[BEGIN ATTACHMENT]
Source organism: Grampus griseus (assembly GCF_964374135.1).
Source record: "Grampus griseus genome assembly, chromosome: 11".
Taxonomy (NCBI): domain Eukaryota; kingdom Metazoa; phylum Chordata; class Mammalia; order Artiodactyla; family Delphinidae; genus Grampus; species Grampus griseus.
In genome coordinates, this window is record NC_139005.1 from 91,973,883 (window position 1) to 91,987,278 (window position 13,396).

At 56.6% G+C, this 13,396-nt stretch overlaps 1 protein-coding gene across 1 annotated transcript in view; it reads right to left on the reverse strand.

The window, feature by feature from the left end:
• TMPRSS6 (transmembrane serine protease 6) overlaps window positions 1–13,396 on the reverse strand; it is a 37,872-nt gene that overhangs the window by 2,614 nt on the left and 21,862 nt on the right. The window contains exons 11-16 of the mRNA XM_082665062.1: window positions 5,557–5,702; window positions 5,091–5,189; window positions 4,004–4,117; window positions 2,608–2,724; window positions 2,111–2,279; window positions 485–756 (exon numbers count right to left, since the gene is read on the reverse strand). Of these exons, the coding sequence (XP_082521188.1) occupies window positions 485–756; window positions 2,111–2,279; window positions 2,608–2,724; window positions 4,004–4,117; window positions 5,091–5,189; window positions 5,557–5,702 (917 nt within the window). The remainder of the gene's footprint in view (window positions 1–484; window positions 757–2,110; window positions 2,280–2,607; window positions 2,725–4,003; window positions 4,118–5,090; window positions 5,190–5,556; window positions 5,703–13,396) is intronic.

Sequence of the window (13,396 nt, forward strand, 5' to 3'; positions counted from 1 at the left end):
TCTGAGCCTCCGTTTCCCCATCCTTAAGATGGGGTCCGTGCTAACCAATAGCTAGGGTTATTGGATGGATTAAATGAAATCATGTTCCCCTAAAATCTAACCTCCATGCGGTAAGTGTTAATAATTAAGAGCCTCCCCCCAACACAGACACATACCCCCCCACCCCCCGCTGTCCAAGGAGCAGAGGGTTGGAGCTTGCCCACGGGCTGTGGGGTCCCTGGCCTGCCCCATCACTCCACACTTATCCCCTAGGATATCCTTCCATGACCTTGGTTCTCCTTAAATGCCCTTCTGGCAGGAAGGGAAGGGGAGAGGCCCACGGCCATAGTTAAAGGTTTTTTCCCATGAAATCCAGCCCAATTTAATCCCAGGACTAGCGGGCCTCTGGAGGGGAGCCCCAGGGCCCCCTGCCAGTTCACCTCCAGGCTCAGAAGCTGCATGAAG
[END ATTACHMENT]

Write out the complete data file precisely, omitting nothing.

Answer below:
Source organism: Grampus griseus (assembly GCF_964374135.1).
Source record: "Grampus griseus genome assembly, chromosome: 11".
Taxonomy (NCBI): domain Eukaryota; kingdom Metazoa; phylum Chordata; class Mammalia; order Artiodactyla; family Delphinidae; genus Grampus; species Grampus griseus.
In genome coordinates, this window is record NC_139005.1 from 91,973,883 (window position 1) to 91,987,278 (window position 13,396).

At 56.6% G+C, this 13,396-nt stretch overlaps 1 protein-coding gene across 1 annotated transcript in view; it reads right to left on the reverse strand.

The window, feature by feature from the left end:
• TMPRSS6 (transmembrane serine protease 6) overlaps window positions 1–13,396 on the reverse strand; it is a 37,872-nt gene that overhangs the window by 2,614 nt on the left and 21,862 nt on the right. The window contains exons 11-16 of the mRNA XM_082665062.1: window positions 5,557–5,702; window positions 5,091–5,189; window positions 4,004–4,117; window positions 2,608–2,724; window positions 2,111–2,279; window positions 485–756 (exon numbers count right to left, since the gene is read on the reverse strand). Of these exons, the coding sequence (XP_082521188.1) occupies window positions 485–756; window positions 2,111–2,279; window positions 2,608–2,724; window positions 4,004–4,117; window positions 5,091–5,189; window positions 5,557–5,702 (917 nt within the window). The remainder of the gene's footprint in view (window positions 1–484; window positions 757–2,110; window positions 2,280–2,607; window positions 2,725–4,003; window positions 4,118–5,090; window positions 5,190–5,556; window positions 5,703–13,396) is intronic.

Sequence of the window (13,396 nt, forward strand, 5' to 3'; positions counted from 1 at the left end):
TCTGAGCCTCCGTTTCCCCATCCTTAAGATGGGGTCCGTGCTAACCAATAGCTAGGGTTATTGGATGGATTAAATGAAATCATGTTCCCCTAAAATCTAACCTCCATGCGGTAAGTGTTAATAATTAAGAGCCTCCCCCCAACACAGACACATACCCCCCCACCCCCCGCTGTCCAAGGAGCAGAGGGTTGGAGCTTGCCCACGGGCTGTGGGGTCCCTGGCCTGCCCCATCACTCCACACTTATCCCCTAGGATATCCTTCCATGACCTTGGTTCTCCTTAAATGCCCTTCTGGCAGGAAGGGAAGGGGAGAGGCCCACGGCCATAGTTAAAGGTTTTTTCCCATGAAATCCAGCCCAATTTAATCCCAGGACTAGCGGGCCTCTGGAGGGGAGCCCCAGGGCCCCCTGCCAGTTCACCTCCAGGCTCAGAAGCTGCATGAAG